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Updated 24 October 2013

Low vitamin D tied to anaemia risk in kids

A study suggests that children with low levels of vitamin D may be at increased risk for anaemia.

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Children with low levels of vitamin D may be at increased risk for anaemia, according to a large new study.

Researchers analysed blood samples from more than 10 400 children and found that vitamin D levels were consistently lower in youngsters with anaemia, a condition involving lower-than-normal levels of red blood cells.

Kids with vitamin D levels below 30 nanograms per millilitre (ng/ml) were nearly twice as likely to have anaemia as those with normal vitamin D levels.

Children with vitamin D levels below 30 ng/ml have mild vitamin D deficiency while those with levels at or below 20 ng/ml have severe deficiency, according to the study. Both require treatment with vitamin D supplements.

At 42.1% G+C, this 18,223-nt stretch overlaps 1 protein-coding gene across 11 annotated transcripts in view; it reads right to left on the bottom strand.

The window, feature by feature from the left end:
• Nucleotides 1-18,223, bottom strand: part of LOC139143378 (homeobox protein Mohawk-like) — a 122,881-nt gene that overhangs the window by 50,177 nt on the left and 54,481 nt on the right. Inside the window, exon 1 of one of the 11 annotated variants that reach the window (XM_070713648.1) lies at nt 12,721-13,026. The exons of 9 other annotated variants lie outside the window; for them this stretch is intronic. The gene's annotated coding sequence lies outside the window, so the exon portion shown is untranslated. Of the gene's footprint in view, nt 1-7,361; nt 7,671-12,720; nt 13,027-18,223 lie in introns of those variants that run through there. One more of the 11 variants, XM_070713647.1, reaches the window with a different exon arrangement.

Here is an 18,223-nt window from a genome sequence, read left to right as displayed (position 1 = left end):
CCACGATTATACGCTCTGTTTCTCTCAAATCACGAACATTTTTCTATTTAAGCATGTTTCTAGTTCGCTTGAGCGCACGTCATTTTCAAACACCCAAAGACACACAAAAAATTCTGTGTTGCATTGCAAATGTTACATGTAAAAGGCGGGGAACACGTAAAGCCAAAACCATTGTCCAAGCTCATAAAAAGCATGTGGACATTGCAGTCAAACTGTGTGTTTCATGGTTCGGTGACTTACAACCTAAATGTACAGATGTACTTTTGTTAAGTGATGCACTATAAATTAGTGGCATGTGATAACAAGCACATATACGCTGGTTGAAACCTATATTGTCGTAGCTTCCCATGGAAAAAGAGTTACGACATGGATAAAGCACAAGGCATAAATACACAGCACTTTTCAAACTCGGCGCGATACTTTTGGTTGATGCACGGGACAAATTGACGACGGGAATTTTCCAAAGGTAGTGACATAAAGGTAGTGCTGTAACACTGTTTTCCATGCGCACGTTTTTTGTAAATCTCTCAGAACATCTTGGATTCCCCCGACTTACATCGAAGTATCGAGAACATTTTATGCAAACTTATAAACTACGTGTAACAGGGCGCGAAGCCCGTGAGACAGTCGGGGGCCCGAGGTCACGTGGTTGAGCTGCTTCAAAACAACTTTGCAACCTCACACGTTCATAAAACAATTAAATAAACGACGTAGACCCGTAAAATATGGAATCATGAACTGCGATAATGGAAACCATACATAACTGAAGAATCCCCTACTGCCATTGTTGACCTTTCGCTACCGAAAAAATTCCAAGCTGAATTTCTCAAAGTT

Pathologically low

The researchers also found that 14% of black children had anaemia, much higher than the 2% rate among white children. Black children also had lower vitamin D levels overall, but their anaemia risk did not rise until their vitamin D levels were far lower than those of white children.

These racial differences suggest that current targets for preventing or treating these conditions may require further research, according to the authors of the study, which was published online in the Journal of Paediatrics.

"The clear racial variance we saw in our study should serve as a reminder that what we may consider a pathologically low level in some may be perfectly adequate in others, which raises some interesting questions about our current one-size-fits-all approach to treatment and supplementation," said study lead investigator Dr Meredith Atkinson, a paediatric kidney specialist at the Johns Hopkins Children's Centre.

Risk factor

The study does not, however, prove a direct cause-and-effect link between vitamin D levels and anaemia risk, the researchers said.

Dr Jeffrey Fadrowski, also a paediatric kidney specialist at Johns Hopkins, said: "If our findings are confirmed through further research, low vitamin D levels may turn out to be a readily modifiable risk factor for anaemia that we can easily tackle with supplements."

The researchers explained that several mechanisms could account for this association, including vitamin D's effects on red blood cell production in the bone marrow or its ability to regulate immune inflammation, a known trigger of anaemia.

More information

The Nemours Foundation has more about anaemia in children.

 
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